Instant Coffee Has Been Around Longer Than You May Think

Just about everyone is familiar with the concept of instant coffee — coffee-flavored powder or crystals that dissolve easily in heated water — even if many of us turn our noses up at it from a quality perspective. The widespread enjoyment of instant coffee is a relatively recent phenomenon. According to Perfect Daily Grind, it first became popular during World War II, and remained so as innovations in freeze-drying during the 1960s helped to improve its overall flavor and quality.

But instant coffee, despite its huge growth in popularity during the 20th century, is not a 20th-century invention. In fact, the history of instant coffee goes back a long way ... so far back it even predates America as a country. That's right, the first instant coffee "compound" was reportedly invented in Britain in 1771, I Need Coffee notes, five years before the Declaration of Independence was signed.

The U.S. does play a crucial role in the development of instant coffee, however. No, not during the Revolutionary War or even later in WWII, but rather during the Civil War, when per History of Coffee, an experimental "cake" form of instant coffee was developed and rationed out to soldiers.

The evolution of instant coffee

The modern evolution of instant coffee is largely attributable to three men. According to History of Coffee, a New Zealander named David Strang was the first to invent a soluble instant coffee in 1890, using his patented "dry hot air" process. Within 20 years of Strang's invention, two others would help expedite innovation in the emergent market. The first stable coffee powder was created in Chicago in 1901 by Japanese-American chemist Satori Kato, who was using a modified process he originally intended for instant tea, per I Need Coffee.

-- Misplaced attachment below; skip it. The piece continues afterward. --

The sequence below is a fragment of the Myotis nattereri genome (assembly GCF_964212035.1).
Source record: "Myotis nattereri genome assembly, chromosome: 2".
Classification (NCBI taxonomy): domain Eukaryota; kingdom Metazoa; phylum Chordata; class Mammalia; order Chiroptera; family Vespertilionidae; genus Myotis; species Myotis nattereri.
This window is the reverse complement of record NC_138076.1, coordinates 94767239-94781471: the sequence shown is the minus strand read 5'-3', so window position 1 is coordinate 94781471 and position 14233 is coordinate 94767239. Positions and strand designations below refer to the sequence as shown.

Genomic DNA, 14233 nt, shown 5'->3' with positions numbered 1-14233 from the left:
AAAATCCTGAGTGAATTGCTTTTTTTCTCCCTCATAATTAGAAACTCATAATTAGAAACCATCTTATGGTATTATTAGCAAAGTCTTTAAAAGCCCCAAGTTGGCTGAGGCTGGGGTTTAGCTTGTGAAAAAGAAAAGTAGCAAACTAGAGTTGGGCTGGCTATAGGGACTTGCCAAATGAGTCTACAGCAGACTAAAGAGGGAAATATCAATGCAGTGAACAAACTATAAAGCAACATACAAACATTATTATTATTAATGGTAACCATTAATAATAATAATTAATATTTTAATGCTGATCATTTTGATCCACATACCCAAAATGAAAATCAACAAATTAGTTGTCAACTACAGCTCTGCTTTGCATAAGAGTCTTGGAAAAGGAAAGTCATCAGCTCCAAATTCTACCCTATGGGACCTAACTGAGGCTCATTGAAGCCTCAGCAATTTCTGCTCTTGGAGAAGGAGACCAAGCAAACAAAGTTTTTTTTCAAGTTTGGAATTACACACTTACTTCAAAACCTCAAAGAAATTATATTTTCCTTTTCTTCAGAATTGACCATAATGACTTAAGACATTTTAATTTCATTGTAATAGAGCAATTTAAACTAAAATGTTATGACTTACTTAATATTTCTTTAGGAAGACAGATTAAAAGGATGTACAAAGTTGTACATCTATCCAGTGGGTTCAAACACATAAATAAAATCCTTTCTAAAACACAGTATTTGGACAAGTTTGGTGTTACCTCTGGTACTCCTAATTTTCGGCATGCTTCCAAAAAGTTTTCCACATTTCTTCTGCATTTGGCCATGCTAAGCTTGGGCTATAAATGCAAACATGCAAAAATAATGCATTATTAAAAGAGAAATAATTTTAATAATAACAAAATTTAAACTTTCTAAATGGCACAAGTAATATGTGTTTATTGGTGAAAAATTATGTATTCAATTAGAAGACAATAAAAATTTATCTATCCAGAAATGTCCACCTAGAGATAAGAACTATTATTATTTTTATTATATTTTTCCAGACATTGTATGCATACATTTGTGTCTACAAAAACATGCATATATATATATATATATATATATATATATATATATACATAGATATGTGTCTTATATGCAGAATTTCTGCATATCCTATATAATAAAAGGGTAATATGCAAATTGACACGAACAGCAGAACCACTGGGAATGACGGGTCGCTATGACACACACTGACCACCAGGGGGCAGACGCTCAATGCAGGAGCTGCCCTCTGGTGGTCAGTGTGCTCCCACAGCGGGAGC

But the first mass production of instant coffee was courtesy of a Belgian-born American citizen named George Constant Louis Washington, I Need Coffee reports. So if you want to say George Washington was the father of instant coffee, that's actually kind of true. Certainly, Washington was the creator of one of the first commercial brands. Craft of Coffee Guru attributes the clever Red E Coffee brand as Washington's first marketing foray, although he later rebranded the instant coffee under his own name.

Nestle got into the game in 1930, History of Coffee notes, after Brazil requested help due to issues with large coffee surpluses. As a result of this urging, a scientist working for Nestle named Max Morgenthaler came up with a new method for producing instant coffee in 1937. Only a year after this discovery, in 1938, a new product named Nescafé was born.